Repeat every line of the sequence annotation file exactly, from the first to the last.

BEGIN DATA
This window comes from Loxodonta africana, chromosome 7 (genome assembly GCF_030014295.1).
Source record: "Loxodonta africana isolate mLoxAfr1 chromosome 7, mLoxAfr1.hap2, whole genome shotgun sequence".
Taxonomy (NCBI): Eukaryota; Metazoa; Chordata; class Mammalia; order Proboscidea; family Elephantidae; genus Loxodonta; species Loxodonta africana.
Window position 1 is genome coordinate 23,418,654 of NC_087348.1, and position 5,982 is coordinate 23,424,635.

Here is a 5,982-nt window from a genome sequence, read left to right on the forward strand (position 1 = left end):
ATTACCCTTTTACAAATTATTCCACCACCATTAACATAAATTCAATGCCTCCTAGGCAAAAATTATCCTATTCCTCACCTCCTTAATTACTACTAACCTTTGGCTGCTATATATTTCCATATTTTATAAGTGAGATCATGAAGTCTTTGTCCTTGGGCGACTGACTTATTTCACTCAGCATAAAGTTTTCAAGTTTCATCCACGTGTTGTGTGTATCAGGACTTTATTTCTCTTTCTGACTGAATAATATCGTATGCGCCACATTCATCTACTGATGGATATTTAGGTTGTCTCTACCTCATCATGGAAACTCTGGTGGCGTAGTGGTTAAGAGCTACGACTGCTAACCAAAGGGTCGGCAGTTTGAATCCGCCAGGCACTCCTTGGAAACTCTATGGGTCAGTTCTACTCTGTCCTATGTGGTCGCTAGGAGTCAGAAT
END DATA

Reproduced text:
This window comes from Loxodonta africana, chromosome 7 (genome assembly GCF_030014295.1).
Source record: "Loxodonta africana isolate mLoxAfr1 chromosome 7, mLoxAfr1.hap2, whole genome shotgun sequence".
Taxonomy (NCBI): Eukaryota; Metazoa; Chordata; class Mammalia; order Proboscidea; family Elephantidae; genus Loxodonta; species Loxodonta africana.
Window position 1 is genome coordinate 23,418,654 of NC_087348.1, and position 5,982 is coordinate 23,424,635.

Here is a 5,982-nt window from a genome sequence, read left to right on the forward strand (position 1 = left end):
ATTACCCTTTTACAAATTATTCCACCACCATTAACATAAATTCAATGCCTCCTAGGCAAAAATTATCCTATTCCTCACCTCCTTAATTACTACTAACCTTTGGCTGCTATATATTTCCATATTTTATAAGTGAGATCATGAAGTCTTTGTCCTTGGGCGACTGACTTATTTCACTCAGCATAAAGTTTTCAAGTTTCATCCACGTGTTGTGTGTATCAGGACTTTATTTCTCTTTCTGACTGAATAATATCGTATGCGCCACATTCATCTACTGATGGATATTTAGGTTGTCTCTACCTCATCATGGAAACTCTGGTGGCGTAGTGGTTAAGAGCTACGACTGCTAACCAAAGGGTCGGCAGTTTGAATCCGCCAGGCACTCCTTGGAAACTCTATGGGTCAGTTCTACTCTGTCCTATGTGGTCGCTAGGAGTCAGAAT